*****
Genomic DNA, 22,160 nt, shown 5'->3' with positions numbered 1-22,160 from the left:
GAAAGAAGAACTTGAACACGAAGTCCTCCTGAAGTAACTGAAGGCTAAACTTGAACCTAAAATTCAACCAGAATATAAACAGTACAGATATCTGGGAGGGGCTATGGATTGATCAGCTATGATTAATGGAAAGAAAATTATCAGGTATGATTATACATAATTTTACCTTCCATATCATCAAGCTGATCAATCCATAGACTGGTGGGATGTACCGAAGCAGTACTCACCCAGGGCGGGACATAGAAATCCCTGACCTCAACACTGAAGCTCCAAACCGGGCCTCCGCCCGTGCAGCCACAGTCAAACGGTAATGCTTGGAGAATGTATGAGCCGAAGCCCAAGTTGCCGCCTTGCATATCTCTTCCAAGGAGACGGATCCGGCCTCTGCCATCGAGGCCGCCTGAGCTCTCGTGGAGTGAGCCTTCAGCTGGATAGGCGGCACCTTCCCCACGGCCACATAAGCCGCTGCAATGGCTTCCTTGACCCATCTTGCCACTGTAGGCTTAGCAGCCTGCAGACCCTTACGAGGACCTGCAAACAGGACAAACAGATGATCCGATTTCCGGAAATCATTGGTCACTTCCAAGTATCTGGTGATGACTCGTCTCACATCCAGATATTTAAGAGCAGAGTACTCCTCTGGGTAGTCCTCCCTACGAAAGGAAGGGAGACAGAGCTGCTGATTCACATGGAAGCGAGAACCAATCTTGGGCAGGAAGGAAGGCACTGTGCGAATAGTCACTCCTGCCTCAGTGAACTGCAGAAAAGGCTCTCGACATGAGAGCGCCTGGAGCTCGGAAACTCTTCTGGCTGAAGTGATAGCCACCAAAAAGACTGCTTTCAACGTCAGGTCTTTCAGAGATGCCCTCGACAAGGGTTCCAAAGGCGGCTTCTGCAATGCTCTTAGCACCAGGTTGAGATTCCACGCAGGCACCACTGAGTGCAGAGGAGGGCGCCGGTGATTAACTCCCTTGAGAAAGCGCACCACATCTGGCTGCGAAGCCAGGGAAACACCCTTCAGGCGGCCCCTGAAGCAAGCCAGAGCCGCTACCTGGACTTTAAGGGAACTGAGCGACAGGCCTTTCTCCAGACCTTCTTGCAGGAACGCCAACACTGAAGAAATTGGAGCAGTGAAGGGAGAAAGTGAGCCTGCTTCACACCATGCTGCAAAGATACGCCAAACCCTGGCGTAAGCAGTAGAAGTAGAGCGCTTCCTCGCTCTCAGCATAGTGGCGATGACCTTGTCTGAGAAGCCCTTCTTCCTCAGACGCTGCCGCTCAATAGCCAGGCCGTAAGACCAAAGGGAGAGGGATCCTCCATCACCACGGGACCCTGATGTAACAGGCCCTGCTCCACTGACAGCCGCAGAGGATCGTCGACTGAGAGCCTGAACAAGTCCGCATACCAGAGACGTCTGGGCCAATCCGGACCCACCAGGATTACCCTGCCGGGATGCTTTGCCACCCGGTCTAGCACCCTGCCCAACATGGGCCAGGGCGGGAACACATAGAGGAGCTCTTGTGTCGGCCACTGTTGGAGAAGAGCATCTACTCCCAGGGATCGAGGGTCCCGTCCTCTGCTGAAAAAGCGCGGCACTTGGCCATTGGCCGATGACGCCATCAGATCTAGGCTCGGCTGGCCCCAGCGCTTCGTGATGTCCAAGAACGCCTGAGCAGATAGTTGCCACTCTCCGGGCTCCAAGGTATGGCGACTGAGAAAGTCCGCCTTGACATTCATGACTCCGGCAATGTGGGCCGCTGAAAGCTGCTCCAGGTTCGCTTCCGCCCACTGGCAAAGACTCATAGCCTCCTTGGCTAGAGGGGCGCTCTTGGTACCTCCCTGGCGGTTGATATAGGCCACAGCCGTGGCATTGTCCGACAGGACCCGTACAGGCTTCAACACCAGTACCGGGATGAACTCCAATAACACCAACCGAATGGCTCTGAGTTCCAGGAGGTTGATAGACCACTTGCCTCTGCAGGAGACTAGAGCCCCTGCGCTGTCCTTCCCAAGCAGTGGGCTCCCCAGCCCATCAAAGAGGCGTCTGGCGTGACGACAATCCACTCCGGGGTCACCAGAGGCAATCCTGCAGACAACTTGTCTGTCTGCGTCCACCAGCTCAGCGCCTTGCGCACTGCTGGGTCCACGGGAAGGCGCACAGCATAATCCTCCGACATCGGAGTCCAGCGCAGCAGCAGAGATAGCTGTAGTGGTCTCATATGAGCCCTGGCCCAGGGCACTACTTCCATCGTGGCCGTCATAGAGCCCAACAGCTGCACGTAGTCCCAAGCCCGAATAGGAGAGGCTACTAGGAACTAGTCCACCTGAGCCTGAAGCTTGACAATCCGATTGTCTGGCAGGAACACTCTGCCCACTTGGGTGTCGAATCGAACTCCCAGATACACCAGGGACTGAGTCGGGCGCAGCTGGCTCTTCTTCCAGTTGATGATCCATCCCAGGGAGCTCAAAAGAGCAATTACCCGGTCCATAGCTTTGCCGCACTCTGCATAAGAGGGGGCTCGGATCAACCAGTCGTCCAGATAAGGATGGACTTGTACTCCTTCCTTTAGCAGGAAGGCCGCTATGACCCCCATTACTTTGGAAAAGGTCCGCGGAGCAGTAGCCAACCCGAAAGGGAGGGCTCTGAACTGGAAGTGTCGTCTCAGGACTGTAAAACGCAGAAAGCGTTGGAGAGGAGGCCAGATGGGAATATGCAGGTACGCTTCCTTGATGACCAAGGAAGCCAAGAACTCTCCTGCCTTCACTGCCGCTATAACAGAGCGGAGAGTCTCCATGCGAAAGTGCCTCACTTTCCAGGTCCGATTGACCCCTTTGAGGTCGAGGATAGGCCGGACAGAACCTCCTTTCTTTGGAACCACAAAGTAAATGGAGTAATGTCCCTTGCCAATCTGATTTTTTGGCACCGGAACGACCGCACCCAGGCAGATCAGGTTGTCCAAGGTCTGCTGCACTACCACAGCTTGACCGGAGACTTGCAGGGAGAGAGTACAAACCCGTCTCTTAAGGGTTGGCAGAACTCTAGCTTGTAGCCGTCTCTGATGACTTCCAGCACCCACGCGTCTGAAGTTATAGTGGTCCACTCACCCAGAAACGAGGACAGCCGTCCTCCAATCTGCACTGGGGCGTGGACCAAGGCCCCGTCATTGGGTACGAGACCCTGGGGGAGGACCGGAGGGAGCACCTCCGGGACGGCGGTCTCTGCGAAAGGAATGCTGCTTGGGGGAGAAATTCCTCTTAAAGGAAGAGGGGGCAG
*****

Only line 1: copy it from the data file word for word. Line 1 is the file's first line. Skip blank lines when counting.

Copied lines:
Genomic DNA, 22,160 nt, shown 5'->3' with positions numbered 1-22,160 from the left: